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WWTP - Enquiry "Waste Of Money"
Published: 20 Aug 2016
Author: Rob Vinsen
Statement from Cr’s Rob Vinsen, Charlie Anderson, Philippa Baker Hogan
The WWTP Inquiry is now a WASTE OF MONEY
Three Whanganui District Councillors, Rob Vinsen, Charlie Anderson, and Philippa Baker Hogan are now calling for the inquiry being conducted by Mr Robert Domm into the issues around the failed WWTP to have it’s terms of reference widened, or be cancelled.
This is because Council CE Kym Fell has ruled out obtaining any technical advice, or in answering the question “ Is the old plant salvageable”.
Cr Vinsen said “ Mr Fell asked councillors for a list of matters to be addressed. Only three councillors responded. I provided a comprehensive list.
Included were :
- Was the MWH designed plant salvageable ? All professional evidence that supported Council’s decision in deciding it wasn’t, including all reports that are currently confidential, are to be publically released.
- Was the failure of the plant attributable in any way to the management of the plant by the WDC
- What consultation took place with MWH on operational issues after the commissioning of the plant, and what advice was received from MWH on solving the odour and operational issues relating to the plant after 2007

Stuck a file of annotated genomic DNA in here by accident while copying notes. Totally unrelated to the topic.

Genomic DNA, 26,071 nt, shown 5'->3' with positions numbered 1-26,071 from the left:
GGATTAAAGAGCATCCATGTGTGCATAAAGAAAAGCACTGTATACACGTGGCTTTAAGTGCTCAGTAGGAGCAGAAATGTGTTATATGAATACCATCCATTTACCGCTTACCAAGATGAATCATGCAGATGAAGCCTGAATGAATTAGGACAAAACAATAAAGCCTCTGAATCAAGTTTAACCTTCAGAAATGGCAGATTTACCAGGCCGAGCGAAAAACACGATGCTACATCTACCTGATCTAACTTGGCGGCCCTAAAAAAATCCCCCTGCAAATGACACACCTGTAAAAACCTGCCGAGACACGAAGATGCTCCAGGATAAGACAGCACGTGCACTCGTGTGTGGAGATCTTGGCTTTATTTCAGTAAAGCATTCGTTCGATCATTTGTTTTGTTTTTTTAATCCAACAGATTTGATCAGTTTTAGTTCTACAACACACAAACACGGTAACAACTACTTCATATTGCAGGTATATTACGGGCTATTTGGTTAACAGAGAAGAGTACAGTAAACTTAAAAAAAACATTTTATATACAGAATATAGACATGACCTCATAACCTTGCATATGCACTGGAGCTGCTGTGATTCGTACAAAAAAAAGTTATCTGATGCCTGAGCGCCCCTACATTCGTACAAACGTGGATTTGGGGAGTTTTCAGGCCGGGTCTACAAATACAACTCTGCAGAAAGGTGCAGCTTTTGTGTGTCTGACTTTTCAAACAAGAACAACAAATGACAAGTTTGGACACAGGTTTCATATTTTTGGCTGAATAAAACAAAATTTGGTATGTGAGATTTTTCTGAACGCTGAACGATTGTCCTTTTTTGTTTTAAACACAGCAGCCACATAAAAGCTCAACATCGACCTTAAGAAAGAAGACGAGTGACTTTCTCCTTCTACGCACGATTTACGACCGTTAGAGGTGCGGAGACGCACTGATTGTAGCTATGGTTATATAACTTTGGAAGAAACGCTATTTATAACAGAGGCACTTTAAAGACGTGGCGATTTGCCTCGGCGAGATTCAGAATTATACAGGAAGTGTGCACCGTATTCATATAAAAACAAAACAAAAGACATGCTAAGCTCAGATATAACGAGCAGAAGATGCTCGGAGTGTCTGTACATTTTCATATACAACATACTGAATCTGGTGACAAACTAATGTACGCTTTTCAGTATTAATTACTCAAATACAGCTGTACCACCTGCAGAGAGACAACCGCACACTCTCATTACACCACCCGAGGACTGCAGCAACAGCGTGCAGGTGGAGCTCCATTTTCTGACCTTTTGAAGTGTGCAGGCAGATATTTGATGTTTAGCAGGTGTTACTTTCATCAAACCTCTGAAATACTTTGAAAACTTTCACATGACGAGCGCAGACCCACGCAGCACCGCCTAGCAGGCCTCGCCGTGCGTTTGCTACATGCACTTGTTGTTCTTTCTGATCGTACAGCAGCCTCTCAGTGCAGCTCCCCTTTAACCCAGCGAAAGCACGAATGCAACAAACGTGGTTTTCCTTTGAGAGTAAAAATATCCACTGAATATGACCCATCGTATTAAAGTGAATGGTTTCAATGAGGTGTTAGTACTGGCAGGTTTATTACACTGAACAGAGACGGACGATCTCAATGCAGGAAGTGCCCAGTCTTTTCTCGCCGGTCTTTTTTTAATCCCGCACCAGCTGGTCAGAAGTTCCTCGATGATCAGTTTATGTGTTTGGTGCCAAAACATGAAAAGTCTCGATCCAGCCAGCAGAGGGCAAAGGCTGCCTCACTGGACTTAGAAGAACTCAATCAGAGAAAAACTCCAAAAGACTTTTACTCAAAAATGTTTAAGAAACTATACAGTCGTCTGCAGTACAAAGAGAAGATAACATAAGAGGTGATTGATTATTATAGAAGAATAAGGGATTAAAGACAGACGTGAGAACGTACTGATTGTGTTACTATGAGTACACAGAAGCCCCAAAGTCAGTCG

Mr Fell has the authority to seek this advice, or to allow Mr Domme to do so,but he now appears to not be willing to listen to any professional advice that is contrary to CardnoBTO’s report that writes off the insitu $20M plant.
Cr Anderson said :
“These are key questions of accountability, and cannot be answered without obtaining independent technical advice. It is necessary to reengage with MWH who are strongly of the opinion that Council mismanagement was the reason for the plant failure. It is also important to engage with the professional engineers who do not agree with CardnoBTO that the old plant is unsalvageable “
Cr Baker Hogan said
: “The outcome may just become a chronological list of the decisions and processes, a whitewash, since the plant was designed in 2005 and constructed in 2007.We already have such a document, so we don’t need another one. Spending $100,000 on what we already know is not sensible.
Cr’s Vinsen, Anderson, and Baker Hogan were the only councillors who voted against proceeding with the $41.2M Cardno designed plant. They say that now that the Talley Group, 65% of the organic load on the plant, have withdrawn from the scheme, salvaging the insitu plant must be revisited.
Without Talley’s the residential sector will be expected to contribute more. The Pan Tax is expected to reach $494 – up from the current $351 – and the Trade Waste Levy for the remaining three businesses in the scheme is expected to be $1.5M – of which about 90% will fall on Tasman Tanning. It’s unaffordable for them.
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